The Internet Cost Him His Freedom
My novel, The Accidental Activist, illustrates the empowerment of the Internet in the face of great power. Unfortunately, in the real world, it doesn’t always work that way. Though the two individuals who stood up to McDonald’s in England (the real story that The Accidental Activist is based upon) were able to use the Internet to defend themselves, it can be a double edged sword.
Shi Tao, a journalist in China discovered that and is still paying the price. Here is his story in 30 seconds.
In 2004, Shi Tao sent details of government plans to restrict the activities commemorating the 15th anniversary of the pro-democracy rally in Tienanmen Square. Apparently he sent the information through his Yahoo email account, and Yahoo gave the information to the Chinese security forces. Shi Tao is now in prison for 10 years.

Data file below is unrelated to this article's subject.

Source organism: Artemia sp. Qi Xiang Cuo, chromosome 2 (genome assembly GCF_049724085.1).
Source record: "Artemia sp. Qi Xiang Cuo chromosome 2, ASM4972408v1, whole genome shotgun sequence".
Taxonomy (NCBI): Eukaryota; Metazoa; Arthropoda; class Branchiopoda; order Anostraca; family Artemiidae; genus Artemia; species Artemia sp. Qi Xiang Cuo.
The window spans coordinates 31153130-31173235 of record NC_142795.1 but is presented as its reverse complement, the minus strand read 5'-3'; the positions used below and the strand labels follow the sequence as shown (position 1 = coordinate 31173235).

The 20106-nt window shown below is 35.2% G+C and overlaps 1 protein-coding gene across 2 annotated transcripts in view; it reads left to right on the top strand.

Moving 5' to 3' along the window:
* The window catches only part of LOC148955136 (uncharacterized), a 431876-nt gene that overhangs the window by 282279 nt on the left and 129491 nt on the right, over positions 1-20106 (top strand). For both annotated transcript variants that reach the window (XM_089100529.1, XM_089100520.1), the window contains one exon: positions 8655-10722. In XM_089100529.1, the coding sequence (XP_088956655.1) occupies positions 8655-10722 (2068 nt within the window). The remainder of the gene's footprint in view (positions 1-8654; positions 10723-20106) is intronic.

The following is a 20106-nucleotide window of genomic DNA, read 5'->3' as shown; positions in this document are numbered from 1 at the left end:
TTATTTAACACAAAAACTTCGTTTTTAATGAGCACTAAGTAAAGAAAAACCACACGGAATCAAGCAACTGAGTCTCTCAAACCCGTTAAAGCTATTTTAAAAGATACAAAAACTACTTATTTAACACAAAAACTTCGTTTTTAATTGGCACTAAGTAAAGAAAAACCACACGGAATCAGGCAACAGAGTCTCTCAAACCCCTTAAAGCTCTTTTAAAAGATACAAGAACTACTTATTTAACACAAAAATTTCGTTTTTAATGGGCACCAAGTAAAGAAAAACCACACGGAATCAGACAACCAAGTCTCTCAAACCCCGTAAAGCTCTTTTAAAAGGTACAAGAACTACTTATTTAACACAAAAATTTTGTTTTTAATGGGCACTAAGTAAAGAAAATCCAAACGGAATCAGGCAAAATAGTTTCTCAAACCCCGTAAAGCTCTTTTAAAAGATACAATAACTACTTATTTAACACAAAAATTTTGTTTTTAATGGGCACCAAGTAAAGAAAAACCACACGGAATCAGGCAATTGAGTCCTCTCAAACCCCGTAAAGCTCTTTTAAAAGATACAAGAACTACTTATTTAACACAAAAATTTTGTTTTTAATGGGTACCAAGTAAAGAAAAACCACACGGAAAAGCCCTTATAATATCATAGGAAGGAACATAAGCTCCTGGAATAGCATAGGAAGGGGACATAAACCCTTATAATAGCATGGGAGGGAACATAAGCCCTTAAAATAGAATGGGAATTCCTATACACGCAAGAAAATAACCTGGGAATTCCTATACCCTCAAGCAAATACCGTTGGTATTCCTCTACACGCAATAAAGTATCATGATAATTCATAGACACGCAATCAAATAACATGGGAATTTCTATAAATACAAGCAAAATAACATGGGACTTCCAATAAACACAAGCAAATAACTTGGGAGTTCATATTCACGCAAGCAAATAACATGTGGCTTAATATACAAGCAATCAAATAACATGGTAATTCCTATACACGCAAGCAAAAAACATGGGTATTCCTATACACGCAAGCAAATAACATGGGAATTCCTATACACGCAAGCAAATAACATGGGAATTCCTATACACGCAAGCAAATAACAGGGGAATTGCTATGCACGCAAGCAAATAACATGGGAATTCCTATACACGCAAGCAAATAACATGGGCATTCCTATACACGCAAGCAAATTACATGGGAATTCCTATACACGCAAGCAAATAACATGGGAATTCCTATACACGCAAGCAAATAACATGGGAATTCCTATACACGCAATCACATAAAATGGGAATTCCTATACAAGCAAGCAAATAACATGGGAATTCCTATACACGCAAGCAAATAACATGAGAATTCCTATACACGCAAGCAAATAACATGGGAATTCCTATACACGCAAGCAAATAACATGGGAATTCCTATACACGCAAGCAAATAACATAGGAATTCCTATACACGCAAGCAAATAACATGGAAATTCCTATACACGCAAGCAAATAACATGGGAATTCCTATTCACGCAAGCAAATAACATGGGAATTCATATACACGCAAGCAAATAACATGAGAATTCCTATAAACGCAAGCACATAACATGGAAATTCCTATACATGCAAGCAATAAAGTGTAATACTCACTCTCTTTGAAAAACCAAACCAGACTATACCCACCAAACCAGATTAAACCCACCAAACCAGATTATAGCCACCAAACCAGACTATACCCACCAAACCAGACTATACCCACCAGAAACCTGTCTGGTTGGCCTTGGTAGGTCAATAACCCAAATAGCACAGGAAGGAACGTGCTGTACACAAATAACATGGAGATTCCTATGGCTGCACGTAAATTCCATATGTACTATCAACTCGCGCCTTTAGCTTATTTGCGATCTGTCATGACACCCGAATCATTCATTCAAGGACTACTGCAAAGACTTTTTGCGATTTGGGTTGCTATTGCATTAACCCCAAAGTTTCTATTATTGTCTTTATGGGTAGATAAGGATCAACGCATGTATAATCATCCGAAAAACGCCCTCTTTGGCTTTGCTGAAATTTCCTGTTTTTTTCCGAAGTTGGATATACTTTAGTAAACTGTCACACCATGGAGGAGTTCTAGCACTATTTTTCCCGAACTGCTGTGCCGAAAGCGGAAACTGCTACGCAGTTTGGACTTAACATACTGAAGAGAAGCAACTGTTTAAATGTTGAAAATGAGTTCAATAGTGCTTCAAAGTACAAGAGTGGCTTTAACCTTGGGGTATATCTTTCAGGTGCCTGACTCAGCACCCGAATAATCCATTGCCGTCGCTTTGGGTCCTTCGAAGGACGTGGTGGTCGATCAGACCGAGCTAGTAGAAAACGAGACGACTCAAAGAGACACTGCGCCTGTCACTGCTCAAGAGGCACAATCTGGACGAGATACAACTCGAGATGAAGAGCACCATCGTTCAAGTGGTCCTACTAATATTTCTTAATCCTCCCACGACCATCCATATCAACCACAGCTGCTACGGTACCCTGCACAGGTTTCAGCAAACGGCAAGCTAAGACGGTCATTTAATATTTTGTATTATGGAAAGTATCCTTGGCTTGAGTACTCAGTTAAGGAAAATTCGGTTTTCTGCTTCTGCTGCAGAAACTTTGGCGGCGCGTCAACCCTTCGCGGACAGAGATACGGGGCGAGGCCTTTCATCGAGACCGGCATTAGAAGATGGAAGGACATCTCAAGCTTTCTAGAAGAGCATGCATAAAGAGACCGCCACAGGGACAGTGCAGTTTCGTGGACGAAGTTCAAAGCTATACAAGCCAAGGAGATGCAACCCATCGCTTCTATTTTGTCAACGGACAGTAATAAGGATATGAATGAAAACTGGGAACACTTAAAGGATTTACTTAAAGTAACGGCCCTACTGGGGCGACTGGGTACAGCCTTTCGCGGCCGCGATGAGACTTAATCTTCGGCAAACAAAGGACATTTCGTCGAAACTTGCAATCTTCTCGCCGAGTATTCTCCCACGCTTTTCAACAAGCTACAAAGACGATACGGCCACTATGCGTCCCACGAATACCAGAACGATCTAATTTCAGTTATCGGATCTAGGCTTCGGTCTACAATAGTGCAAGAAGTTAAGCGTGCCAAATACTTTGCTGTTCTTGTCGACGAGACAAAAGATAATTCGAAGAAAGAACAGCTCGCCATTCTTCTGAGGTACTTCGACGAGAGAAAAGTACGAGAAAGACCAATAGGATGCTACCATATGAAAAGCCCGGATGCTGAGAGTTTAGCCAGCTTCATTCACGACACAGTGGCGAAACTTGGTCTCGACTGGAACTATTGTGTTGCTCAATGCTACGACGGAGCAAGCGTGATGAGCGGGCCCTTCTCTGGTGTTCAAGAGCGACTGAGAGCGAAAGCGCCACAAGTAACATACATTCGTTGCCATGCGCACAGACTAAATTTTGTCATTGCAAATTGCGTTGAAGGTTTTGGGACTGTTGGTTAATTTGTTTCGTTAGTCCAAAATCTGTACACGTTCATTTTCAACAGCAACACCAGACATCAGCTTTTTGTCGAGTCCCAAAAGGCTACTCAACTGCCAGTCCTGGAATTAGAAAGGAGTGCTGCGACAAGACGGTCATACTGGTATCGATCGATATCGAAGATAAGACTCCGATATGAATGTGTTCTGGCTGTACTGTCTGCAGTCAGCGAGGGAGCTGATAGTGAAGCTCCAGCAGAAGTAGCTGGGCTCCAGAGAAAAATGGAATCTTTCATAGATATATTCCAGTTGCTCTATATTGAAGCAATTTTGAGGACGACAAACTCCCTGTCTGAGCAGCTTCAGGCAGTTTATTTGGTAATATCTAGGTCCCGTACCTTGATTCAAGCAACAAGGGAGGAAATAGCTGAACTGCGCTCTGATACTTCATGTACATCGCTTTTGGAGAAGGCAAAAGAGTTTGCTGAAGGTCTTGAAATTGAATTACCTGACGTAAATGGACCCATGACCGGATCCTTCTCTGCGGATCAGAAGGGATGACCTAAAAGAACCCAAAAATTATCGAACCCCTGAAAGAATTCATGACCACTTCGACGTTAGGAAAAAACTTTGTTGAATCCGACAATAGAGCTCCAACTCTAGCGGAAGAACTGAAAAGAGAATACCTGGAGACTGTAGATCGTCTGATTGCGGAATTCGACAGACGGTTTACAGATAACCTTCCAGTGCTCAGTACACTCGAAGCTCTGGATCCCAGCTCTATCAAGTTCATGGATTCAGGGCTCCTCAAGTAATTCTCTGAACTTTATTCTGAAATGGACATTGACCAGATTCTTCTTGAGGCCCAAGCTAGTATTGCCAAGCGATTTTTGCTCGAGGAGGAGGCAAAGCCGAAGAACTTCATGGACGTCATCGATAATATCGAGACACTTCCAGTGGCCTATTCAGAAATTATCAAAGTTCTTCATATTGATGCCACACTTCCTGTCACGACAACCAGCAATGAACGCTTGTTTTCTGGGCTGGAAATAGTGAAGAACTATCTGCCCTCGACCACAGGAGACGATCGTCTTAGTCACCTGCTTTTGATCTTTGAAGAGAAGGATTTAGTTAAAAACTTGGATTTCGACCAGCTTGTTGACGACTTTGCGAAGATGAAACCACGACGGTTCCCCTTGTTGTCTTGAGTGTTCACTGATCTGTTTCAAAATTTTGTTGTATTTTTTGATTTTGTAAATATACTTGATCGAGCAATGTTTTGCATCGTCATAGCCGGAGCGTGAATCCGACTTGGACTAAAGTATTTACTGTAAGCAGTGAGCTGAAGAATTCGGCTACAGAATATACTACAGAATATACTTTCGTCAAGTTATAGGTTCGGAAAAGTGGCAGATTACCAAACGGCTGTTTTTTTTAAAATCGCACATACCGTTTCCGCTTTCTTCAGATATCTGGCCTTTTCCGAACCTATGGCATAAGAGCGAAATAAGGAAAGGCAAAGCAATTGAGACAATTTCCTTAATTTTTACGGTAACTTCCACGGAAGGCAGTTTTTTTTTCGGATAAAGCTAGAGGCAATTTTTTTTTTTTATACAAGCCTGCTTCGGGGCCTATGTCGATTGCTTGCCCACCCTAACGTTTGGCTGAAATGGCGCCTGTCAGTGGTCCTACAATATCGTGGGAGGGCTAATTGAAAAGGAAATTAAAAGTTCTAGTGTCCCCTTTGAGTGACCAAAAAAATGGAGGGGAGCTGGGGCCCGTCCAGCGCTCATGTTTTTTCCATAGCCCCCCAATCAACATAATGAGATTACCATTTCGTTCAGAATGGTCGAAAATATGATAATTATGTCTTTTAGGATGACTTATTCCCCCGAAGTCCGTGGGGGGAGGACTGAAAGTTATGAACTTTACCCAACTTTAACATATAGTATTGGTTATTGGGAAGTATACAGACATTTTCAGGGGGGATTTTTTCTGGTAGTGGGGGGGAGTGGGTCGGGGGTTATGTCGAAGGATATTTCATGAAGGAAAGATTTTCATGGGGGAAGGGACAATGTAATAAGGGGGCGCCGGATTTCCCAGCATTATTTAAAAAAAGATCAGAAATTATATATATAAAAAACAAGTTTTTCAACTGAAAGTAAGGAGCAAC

In 2007 he received the Golden Pen of Freedom award by the World Association of Newspapers. Tao’s family is apparently suing Yahoo and they are not the first. While I wish to condemn Yahoo, we do need to focus our attention on China and freeing Shi Tao.
Suggestions of how to help can be found at Shi Tao’s Amnesty International page. I plan every year, during Chanukah, the Jewish festival of Freedom to blog about Shi Tao until he is released. I ask that you help because the only hope that Shi Tao has is that we do not forget him.
Alon Shalev is the author of The Accidental Activist and A Gardener’s Tale. He is the Executive Director of the San Francisco Hillel Foundation, a non-profit that provides spiritual and social justice opportunities to Jewish students in the Bay Area. More on Alon Shalev at http://www.alonshalev.com/ and on Twitter (#alonshalevsf).